• Retail accounts: Online retail accounts like Amazon are commonly shared by family members, so shopping carts, wish lists, and payment information can be located more easily. This type of sharing can be risky since logins provide direct access to multiple bank accounts and credit cards. You should change retail account passwords immediately if any account member is impacted by a data breach or finds their information on the dark web.
  • Streaming services: Video streaming accounts are frequently shared so that the same logins can be used by family members in different locations, although streaming pioneer Netflix recently created a stir by announcing they would no longer allow accounts to be shared outside of a single residence. Either way, sharing an account means sharing a password, which comes with security risks.
  • Financial accounts: Bank and credit card accounts also rank among the most commonly shared, especially between spouses and partners. This type of account sharing can create a dilemma when family dynamics change, and access for one or more parties must be revoked. Cognizant of these risks, many banks have been early adopters of mandatory 2-factor authentication (2FA).

Sharing passwords is safer with a password manager. Learn why in our comprehensive blog post.

The risks associated with account sharing

Many of the security risks we protect ourselves against as individuals can be multiplied by account sharing, especially when MFA or 2FA aren’t used to verify identity. These risks include:

  • Greater chances of a hack: Hacking includes activities intended to exploit computer system weaknesses for personal gain. Many well-known hacking tactics use social engineering methods like phishing emails to lure recipients into sharing account numbers or credentials. The impact of these attacks can be multiplied many times over when others share this information. Two common types of tactics are:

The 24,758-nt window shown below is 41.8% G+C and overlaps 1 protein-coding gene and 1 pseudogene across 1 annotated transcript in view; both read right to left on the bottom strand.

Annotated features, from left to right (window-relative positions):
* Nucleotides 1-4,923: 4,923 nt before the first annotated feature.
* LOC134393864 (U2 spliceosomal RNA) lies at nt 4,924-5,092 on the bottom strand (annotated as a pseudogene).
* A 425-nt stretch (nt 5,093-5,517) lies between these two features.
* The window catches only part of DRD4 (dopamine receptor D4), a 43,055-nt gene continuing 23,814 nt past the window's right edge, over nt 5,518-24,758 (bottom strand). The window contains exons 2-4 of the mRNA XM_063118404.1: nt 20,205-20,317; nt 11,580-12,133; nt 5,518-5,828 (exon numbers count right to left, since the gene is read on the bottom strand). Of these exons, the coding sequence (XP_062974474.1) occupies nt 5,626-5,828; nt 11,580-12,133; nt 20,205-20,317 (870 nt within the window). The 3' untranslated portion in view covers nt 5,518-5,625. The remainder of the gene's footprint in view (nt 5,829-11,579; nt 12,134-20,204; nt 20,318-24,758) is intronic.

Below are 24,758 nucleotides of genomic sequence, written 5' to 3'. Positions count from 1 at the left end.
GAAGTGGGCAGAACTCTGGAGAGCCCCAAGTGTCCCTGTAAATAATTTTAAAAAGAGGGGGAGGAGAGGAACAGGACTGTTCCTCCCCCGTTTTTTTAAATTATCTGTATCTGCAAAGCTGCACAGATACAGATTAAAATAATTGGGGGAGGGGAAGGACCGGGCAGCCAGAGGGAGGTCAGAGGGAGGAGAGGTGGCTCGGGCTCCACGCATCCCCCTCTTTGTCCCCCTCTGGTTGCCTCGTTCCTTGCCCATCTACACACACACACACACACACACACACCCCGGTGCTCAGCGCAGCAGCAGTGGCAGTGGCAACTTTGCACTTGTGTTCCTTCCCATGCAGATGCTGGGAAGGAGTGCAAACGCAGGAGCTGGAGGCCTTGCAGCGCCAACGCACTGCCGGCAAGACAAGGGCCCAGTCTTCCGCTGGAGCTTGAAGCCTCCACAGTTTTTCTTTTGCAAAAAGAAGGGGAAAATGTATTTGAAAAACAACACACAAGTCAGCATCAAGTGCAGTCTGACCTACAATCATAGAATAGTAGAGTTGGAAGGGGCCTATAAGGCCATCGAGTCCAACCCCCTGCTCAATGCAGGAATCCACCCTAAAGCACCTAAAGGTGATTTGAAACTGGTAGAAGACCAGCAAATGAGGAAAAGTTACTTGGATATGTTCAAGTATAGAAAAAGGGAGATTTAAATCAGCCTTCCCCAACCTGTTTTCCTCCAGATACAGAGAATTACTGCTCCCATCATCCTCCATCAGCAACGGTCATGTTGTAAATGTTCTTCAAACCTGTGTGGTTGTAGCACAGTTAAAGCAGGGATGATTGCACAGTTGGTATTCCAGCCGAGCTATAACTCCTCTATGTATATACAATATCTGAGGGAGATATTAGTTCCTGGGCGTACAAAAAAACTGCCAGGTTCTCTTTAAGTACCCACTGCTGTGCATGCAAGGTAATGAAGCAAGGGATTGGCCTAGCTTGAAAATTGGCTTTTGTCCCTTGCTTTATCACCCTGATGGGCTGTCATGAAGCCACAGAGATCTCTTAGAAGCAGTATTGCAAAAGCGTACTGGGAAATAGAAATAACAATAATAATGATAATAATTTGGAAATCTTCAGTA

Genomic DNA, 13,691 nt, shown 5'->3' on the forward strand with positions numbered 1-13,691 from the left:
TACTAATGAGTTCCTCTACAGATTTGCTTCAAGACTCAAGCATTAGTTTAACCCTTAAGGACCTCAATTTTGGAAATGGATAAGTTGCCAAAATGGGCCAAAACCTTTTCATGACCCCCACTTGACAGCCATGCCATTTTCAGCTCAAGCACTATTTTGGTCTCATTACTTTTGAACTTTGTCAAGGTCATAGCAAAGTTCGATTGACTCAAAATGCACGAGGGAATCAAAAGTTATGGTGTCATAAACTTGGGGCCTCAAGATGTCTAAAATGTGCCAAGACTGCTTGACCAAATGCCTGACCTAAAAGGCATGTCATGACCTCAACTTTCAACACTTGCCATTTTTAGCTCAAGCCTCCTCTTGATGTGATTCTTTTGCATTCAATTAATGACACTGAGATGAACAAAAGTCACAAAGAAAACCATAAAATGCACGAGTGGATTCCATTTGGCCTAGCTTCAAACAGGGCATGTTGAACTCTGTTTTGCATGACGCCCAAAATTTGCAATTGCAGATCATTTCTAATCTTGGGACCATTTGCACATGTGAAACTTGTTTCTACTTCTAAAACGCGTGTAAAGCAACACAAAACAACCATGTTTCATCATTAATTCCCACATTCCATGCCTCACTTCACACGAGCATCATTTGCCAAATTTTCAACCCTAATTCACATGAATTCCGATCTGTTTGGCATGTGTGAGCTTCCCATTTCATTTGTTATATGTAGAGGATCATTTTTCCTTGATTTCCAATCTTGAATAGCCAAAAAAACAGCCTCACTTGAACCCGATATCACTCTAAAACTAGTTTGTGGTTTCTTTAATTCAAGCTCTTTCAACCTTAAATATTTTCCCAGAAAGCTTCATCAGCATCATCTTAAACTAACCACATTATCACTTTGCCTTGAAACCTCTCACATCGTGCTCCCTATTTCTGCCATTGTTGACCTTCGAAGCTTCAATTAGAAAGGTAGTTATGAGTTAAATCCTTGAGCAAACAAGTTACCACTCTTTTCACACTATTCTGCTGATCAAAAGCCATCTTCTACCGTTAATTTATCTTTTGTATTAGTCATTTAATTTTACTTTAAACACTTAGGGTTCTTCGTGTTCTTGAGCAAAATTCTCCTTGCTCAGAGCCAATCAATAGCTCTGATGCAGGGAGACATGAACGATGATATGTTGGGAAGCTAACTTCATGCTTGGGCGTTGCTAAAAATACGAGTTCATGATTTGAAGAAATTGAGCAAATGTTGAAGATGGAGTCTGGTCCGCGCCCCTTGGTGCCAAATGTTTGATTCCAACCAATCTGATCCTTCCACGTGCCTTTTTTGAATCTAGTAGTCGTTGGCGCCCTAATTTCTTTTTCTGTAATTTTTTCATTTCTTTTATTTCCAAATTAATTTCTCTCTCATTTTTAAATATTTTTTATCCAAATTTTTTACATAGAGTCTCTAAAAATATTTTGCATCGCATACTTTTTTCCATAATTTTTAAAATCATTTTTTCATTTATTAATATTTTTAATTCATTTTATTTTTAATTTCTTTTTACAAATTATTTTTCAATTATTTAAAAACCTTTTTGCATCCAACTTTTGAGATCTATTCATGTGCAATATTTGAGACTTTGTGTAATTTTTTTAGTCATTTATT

• Employees or users leaving: Shared accounts in the workplace can complicate onboarding and offboarding activities when IT teams are unsure of which account credentials have been shared. This can lead to unnecessary password resets and increase the risk of disgruntled or dishonest employees who leave the company with active credentials in hand and, in rare cases, misuse or sell them.
Graphic of two lines with arrows leading from the words “forget it” to “reset it,” illustrating the cyclical pattern of poor password management leading to consistent resetting of passwords.
  • Harder to manage: Shared accounts can be harder to manage both at home and in the workplace. Sharing access to tools that impact company finances, inventory, or communication without systems in place to ensure accountability can lead to confusion, especially during audits or investigations. To a lesser degree, shared accounts at home can lead to confusion and disputes over password changes, purchases, and order cancellations.

What to avoid when sharing accounts

Sharing accounts is almost unavoidable in some circumstances, so when you do need to share credentials and account access, avoid these common pitfalls:

  1. Unsecure sharing portals: The methods we use to share account access are just as important as the information contained in the accounts. Sharing passwords using unencrypted methods like text messages or emails leaves them vulnerable during a cyberattack. Collaboration platforms like Slack and WhatsApp should also be avoided since the unencrypted messages are often stored indefinitely.